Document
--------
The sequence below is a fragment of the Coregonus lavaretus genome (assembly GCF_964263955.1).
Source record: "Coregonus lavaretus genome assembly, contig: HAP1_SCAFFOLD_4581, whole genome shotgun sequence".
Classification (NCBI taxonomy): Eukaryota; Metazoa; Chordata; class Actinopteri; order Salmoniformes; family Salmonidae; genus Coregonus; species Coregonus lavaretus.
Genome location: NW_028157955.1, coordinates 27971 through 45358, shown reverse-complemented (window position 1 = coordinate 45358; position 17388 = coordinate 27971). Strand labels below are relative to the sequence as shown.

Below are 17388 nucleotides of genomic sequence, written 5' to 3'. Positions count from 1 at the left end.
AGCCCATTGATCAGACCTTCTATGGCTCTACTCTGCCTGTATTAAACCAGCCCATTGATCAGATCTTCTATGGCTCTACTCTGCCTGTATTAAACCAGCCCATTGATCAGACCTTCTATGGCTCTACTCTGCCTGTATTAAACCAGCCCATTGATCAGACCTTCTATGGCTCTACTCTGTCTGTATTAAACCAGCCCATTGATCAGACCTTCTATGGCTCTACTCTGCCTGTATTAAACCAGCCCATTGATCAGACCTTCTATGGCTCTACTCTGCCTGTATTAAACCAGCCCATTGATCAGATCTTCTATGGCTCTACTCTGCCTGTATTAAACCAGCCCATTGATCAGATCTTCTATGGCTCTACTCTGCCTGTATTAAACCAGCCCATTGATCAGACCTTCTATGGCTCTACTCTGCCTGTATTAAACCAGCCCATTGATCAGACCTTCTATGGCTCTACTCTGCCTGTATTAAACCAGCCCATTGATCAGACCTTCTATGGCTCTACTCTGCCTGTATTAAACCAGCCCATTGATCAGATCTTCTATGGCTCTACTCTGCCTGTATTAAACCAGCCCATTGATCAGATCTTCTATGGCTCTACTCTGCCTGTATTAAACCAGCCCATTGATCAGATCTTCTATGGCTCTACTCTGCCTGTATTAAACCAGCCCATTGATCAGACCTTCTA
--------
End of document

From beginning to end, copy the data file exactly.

The sequence below is a fragment of the Coregonus lavaretus genome (assembly GCF_964263955.1).
Source record: "Coregonus lavaretus genome assembly, contig: HAP1_SCAFFOLD_4581, whole genome shotgun sequence".
Classification (NCBI taxonomy): Eukaryota; Metazoa; Chordata; class Actinopteri; order Salmoniformes; family Salmonidae; genus Coregonus; species Coregonus lavaretus.
Genome location: NW_028157955.1, coordinates 27971 through 45358, shown reverse-complemented (window position 1 = coordinate 45358; position 17388 = coordinate 27971). Strand labels below are relative to the sequence as shown.

Below are 17388 nucleotides of genomic sequence, written 5' to 3'. Positions count from 1 at the left end.
AGCCCATTGATCAGACCTTCTATGGCTCTACTCTGCCTGTATTAAACCAGCCCATTGATCAGATCTTCTATGGCTCTACTCTGCCTGTATTAAACCAGCCCATTGATCAGACCTTCTATGGCTCTACTCTGCCTGTATTAAACCAGCCCATTGATCAGACCTTCTATGGCTCTACTCTGTCTGTATTAAACCAGCCCATTGATCAGACCTTCTATGGCTCTACTCTGCCTGTATTAAACCAGCCCATTGATCAGACCTTCTATGGCTCTACTCTGCCTGTATTAAACCAGCCCATTGATCAGATCTTCTATGGCTCTACTCTGCCTGTATTAAACCAGCCCATTGATCAGATCTTCTATGGCTCTACTCTGCCTGTATTAAACCAGCCCATTGATCAGACCTTCTATGGCTCTACTCTGCCTGTATTAAACCAGCCCATTGATCAGACCTTCTATGGCTCTACTCTGCCTGTATTAAACCAGCCCATTGATCAGACCTTCTATGGCTCTACTCTGCCTGTATTAAACCAGCCCATTGATCAGATCTTCTATGGCTCTACTCTGCCTGTATTAAACCAGCCCATTGATCAGATCTTCTATGGCTCTACTCTGCCTGTATTAAACCAGCCCATTGATCAGATCTTCTATGGCTCTACTCTGCCTGTATTAAACCAGCCCATTGATCAGACCTTCTA